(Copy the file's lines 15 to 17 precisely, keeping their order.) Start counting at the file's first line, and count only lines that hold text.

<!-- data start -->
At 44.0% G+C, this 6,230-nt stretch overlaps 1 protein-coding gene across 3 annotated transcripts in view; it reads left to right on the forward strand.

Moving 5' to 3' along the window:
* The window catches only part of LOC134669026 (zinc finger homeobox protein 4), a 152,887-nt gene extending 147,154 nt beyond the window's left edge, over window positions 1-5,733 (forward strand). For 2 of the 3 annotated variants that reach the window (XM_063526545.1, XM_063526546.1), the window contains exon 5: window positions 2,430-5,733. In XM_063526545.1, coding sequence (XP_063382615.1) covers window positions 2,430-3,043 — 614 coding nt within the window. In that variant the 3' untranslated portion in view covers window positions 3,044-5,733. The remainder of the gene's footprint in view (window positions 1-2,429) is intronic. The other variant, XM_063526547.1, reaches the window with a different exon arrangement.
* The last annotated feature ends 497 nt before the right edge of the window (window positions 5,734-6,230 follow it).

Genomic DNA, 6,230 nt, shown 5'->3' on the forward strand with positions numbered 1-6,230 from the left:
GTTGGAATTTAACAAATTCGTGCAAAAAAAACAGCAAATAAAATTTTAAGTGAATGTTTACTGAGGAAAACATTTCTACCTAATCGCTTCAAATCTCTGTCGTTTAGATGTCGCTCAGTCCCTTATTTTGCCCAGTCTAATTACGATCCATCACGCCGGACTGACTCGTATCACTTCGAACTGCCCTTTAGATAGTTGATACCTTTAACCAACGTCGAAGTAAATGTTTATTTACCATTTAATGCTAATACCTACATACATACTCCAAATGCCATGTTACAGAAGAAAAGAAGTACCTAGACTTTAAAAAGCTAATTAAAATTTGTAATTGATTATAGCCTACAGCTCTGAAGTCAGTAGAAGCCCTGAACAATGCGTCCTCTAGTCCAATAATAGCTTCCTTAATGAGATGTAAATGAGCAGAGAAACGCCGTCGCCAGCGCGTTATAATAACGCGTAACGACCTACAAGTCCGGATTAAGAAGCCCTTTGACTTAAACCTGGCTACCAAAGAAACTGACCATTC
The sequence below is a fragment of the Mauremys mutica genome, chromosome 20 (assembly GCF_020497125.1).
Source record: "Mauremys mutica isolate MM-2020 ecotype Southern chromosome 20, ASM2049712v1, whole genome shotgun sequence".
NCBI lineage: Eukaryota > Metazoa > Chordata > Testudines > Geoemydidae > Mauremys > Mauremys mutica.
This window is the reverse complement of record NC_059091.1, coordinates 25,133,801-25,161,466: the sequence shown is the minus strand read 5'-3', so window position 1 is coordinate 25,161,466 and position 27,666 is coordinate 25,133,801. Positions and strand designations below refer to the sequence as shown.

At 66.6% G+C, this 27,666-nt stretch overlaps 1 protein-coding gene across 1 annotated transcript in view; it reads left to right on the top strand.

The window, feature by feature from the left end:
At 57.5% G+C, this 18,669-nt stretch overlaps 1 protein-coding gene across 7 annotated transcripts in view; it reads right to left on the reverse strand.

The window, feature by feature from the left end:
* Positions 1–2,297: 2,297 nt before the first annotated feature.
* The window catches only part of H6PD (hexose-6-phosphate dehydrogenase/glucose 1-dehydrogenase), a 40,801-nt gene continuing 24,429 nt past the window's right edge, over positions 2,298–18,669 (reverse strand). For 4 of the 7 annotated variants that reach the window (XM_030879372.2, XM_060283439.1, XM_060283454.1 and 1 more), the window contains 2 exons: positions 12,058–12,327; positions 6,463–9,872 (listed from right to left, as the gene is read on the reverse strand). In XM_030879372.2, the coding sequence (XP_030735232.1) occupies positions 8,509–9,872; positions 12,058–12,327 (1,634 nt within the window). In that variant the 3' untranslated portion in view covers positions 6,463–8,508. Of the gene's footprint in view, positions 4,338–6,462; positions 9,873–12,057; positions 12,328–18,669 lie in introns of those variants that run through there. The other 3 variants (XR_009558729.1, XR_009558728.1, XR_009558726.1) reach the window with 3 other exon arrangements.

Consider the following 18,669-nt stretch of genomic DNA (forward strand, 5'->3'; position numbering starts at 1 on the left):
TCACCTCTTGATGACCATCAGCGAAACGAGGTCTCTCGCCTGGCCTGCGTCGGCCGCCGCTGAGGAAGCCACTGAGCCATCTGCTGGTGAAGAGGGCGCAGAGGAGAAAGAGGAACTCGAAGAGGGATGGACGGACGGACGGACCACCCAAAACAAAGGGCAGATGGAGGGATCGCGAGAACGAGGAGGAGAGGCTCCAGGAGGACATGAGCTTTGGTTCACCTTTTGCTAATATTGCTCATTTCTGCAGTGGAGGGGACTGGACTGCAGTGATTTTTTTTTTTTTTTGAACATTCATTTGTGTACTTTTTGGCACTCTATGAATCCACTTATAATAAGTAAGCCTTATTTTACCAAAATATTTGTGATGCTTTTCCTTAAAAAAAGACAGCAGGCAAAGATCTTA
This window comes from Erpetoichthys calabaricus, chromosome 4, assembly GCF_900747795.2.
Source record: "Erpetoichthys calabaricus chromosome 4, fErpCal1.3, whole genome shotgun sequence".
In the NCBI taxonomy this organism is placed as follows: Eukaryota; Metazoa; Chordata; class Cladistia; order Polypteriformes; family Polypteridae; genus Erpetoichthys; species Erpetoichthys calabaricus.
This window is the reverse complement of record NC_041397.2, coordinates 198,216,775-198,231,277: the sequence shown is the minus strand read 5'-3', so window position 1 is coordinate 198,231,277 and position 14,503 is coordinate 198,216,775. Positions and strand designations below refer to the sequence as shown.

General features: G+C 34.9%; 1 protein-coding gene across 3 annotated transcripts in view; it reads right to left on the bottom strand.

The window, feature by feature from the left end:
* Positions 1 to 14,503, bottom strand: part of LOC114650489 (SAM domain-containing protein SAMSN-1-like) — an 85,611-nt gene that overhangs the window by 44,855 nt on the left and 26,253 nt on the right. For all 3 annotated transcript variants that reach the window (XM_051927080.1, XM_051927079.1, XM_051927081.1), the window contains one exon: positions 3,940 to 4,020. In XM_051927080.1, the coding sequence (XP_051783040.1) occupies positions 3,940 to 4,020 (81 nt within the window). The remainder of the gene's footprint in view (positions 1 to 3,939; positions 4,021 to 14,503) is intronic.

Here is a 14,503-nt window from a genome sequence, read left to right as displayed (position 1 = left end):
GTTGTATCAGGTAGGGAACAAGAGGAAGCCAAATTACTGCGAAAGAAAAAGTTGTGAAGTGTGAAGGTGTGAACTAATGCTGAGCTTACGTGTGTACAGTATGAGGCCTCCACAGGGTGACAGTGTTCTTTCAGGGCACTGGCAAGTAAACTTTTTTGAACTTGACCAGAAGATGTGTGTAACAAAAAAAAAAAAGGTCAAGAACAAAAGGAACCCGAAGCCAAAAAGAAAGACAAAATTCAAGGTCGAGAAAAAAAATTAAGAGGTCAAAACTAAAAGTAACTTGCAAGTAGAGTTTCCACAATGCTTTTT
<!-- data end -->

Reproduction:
* Positions 1–2,297: 2,297 nt before the first annotated feature.
* The window catches only part of H6PD (hexose-6-phosphate dehydrogenase/glucose 1-dehydrogenase), a 40,801-nt gene continuing 24,429 nt past the window's right edge, over positions 2,298–18,669 (reverse strand). For 4 of the 7 annotated variants that reach the window (XM_030879372.2, XM_060283439.1, XM_060283454.1 and 1 more), the window contains 2 exons: positions 12,058–12,327; positions 6,463–9,872 (listed from right to left, as the gene is read on the reverse strand). In XM_030879372.2, the coding sequence (XP_030735232.1) occupies positions 8,509–9,872; positions 12,058–12,327 (1,634 nt within the window). In that variant the 3' untranslated portion in view covers positions 6,463–8,508. Of the gene's footprint in view, positions 4,338–6,462; positions 9,873–12,057; positions 12,328–18,669 lie in introns of those variants that run through there. The other 3 variants (XR_009558729.1, XR_009558728.1, XR_009558726.1) reach the window with 3 other exon arrangements.

Consider the following 18,669-nt stretch of genomic DNA (forward strand, 5'->3'; position numbering starts at 1 on the left):